DS18B20 Temperature sensor and correct library for Boron?

Hello,
I have a DS18B20 temperature sensor that I am wanting to use on a Boron. Basically ready the temperature every 15 minutes and publish it to the particle cloud. I have been reading through the forums and see people using 3 different libraries:

  1. DS18B20 library
  2. OneWire library
  3. Spark-dallas-temperature library

I have been unsuccessful in getting any of these to work. The #2 and #3 I get compile errors, while #1 is giving me strange readings, 32deg every time.

Any thoughts on which library is correct and possibly any sample code that is working on the Boron?

I haven’t tried using a DS18B20 with gen 3 hardware yet but here is my library port that I’ve used successfully with gen 2 hardware for years. Could you try it and post any compile errors?

Nrobinson2000, thanks for the update! So I just added your library via the webIDE and when compiling it is throwing the following:

lib/spark-dallas-temperature/spark-dallas-temperature.h:27:36: …/OneWire/OneWire.h: No such file or directory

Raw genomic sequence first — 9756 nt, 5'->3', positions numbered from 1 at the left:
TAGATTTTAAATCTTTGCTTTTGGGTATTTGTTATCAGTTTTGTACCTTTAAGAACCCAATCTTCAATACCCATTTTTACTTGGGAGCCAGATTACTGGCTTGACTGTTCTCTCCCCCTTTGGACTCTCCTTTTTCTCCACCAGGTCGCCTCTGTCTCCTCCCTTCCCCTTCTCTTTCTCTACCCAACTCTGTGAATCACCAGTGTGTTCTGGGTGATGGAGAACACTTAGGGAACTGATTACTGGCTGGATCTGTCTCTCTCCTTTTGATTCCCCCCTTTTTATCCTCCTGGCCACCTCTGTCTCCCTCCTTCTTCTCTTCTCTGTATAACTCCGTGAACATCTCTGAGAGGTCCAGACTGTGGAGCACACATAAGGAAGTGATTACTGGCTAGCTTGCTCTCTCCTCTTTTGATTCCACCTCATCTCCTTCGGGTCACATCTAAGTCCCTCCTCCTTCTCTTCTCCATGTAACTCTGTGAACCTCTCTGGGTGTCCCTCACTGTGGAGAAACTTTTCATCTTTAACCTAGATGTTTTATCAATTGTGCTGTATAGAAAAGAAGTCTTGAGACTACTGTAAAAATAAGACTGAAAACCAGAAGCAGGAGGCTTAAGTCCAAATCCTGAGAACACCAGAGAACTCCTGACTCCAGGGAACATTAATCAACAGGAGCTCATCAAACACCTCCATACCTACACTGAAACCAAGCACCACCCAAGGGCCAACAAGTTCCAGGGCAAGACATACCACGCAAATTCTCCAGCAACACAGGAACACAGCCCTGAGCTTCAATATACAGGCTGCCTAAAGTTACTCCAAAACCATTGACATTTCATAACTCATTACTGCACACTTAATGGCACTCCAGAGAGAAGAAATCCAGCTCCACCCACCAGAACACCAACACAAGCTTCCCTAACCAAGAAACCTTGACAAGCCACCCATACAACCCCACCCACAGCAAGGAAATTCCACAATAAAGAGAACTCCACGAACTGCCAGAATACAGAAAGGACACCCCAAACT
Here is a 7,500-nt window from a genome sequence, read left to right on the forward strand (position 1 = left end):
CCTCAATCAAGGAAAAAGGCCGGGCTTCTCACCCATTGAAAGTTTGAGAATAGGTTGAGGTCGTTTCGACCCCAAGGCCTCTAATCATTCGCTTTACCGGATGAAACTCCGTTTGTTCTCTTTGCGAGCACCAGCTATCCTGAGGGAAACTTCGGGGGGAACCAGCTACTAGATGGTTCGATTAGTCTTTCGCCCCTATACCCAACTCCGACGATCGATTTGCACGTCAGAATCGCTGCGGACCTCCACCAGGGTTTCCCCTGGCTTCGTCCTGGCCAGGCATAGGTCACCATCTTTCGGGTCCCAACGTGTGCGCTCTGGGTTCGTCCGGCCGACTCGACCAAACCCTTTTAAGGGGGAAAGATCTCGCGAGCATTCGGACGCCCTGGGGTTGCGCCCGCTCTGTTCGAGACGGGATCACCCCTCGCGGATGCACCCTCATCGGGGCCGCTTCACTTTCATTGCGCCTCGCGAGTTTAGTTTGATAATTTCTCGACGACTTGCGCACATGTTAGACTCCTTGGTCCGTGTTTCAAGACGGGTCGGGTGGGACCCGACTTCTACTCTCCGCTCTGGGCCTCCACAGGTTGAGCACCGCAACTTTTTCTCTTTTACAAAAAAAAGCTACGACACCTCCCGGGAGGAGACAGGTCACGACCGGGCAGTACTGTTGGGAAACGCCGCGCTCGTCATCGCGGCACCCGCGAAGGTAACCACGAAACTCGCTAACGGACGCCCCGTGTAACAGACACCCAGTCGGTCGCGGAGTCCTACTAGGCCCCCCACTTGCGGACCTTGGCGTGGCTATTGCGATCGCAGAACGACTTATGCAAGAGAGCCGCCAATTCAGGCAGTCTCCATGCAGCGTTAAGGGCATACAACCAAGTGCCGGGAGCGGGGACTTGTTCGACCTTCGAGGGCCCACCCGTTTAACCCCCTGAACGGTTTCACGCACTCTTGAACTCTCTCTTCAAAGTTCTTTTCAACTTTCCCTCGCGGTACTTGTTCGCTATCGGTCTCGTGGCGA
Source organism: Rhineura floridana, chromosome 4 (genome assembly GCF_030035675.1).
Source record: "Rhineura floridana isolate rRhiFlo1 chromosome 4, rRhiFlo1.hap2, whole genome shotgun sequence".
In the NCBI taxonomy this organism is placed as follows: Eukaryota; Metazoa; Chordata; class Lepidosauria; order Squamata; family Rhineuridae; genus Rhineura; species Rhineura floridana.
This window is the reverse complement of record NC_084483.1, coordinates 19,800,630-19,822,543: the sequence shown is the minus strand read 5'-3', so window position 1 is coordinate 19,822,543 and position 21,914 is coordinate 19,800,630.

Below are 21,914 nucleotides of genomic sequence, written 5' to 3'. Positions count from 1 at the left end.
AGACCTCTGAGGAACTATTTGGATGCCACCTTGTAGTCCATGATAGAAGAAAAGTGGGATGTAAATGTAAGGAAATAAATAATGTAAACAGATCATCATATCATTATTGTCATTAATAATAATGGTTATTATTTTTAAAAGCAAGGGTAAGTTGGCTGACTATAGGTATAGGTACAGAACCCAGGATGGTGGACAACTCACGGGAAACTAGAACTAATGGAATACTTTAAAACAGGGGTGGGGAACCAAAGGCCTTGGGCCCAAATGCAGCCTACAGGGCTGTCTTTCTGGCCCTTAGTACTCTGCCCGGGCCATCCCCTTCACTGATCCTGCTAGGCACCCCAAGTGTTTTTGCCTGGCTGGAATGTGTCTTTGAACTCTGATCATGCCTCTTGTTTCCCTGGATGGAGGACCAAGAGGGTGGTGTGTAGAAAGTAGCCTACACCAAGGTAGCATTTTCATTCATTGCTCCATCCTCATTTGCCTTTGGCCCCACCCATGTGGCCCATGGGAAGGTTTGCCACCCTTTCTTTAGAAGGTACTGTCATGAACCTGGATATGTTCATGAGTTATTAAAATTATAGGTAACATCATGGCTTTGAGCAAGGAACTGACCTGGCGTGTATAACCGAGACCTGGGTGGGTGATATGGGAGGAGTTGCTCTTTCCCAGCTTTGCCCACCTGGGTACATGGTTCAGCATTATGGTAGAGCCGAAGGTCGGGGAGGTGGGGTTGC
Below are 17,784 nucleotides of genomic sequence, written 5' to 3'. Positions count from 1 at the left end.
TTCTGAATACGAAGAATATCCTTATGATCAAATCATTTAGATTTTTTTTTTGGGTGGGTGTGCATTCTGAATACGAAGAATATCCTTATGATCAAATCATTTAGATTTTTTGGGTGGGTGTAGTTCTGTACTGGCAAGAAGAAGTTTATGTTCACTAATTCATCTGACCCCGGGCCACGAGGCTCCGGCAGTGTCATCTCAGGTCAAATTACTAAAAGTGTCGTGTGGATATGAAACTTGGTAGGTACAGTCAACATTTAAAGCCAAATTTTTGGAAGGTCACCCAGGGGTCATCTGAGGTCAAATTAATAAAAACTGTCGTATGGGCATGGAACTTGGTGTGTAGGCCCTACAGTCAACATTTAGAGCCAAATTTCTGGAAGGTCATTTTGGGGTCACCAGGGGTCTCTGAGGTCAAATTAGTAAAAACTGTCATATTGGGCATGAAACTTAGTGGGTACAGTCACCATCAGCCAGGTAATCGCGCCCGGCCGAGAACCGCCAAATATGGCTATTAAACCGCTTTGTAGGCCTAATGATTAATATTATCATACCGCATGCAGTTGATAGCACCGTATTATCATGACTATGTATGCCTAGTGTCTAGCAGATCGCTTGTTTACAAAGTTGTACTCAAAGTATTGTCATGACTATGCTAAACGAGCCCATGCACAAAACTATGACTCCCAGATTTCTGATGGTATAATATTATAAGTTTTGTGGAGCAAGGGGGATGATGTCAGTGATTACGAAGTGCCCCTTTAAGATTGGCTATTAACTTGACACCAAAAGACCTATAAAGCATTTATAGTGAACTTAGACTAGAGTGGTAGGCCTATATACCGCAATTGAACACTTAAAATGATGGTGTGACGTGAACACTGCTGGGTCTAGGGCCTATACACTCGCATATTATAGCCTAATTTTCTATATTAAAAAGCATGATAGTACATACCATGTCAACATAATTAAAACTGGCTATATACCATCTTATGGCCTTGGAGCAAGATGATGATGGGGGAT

I did nothing special, but only included the library. I suppose I could go in and edit the file?

Yeah you’ll probably need to edit the files.

I’d also suggest trying the original library that I forked mine from:

@ScruffR’s fork should work too.

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The DS18B20 library works with mesh devices. That’s what I recommend.

However, it’s not 100% reliable. You’ll probably have to do more retries than you would on the other devices. I think there’s a timing/interrupt issue in the OneWire library that causes it to drop bits occasionally, especially with multi-drop.

The Particle OneWire library version 2.0.3 has mesh device support. Any other library that depends on that version instead of an earlier version should at least compile on the mesh devices.

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I’ve read all the DS18B20 threads and ended up here after breadboarding up a known-good DS18B20 on a Boron for the first time. Like many of you here, I find these to be great sensors for a variety of applications, and I’ve been working with them for years on various Arduino devices and the Hologram Dash.